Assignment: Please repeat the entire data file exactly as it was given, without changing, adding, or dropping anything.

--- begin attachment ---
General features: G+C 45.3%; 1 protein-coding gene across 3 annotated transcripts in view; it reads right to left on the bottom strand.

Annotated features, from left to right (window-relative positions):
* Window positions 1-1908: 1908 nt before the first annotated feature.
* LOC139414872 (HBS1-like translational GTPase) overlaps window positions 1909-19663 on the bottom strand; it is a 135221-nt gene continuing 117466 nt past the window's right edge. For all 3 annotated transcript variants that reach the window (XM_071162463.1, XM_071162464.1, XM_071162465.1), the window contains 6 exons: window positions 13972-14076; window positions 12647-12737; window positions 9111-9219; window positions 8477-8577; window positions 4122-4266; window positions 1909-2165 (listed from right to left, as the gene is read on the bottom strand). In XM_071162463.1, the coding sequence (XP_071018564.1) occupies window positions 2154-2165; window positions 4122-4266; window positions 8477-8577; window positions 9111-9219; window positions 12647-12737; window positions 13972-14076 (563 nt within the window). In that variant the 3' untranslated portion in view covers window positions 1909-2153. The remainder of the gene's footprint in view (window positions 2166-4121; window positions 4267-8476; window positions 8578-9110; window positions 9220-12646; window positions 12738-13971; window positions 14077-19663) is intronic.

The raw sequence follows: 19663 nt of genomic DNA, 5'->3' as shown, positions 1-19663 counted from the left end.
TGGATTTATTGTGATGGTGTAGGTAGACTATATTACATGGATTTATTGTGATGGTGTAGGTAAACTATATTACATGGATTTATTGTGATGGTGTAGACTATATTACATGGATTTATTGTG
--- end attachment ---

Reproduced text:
General features: G+C 45.3%; 1 protein-coding gene across 3 annotated transcripts in view; it reads right to left on the bottom strand.

Annotated features, from left to right (window-relative positions):
* Window positions 1-1908: 1908 nt before the first annotated feature.
* LOC139414872 (HBS1-like translational GTPase) overlaps window positions 1909-19663 on the bottom strand; it is a 135221-nt gene continuing 117466 nt past the window's right edge. For all 3 annotated transcript variants that reach the window (XM_071162463.1, XM_071162464.1, XM_071162465.1), the window contains 6 exons: window positions 13972-14076; window positions 12647-12737; window positions 9111-9219; window positions 8477-8577; window positions 4122-4266; window positions 1909-2165 (listed from right to left, as the gene is read on the bottom strand). In XM_071162463.1, the coding sequence (XP_071018564.1) occupies window positions 2154-2165; window positions 4122-4266; window positions 8477-8577; window positions 9111-9219; window positions 12647-12737; window positions 13972-14076 (563 nt within the window). In that variant the 3' untranslated portion in view covers window positions 1909-2153. The remainder of the gene's footprint in view (window positions 2166-4121; window positions 4267-8476; window positions 8578-9110; window positions 9220-12646; window positions 12738-13971; window positions 14077-19663) is intronic.

The raw sequence follows: 19663 nt of genomic DNA, 5'->3' as shown, positions 1-19663 counted from the left end.
TGGATTTATTGTGATGGTGTAGGTAGACTATATTACATGGATTTATTGTGATGGTGTAGGTAAACTATATTACATGGATTTATTGTGATGGTGTAGACTATATTACATGGATTTATTGTG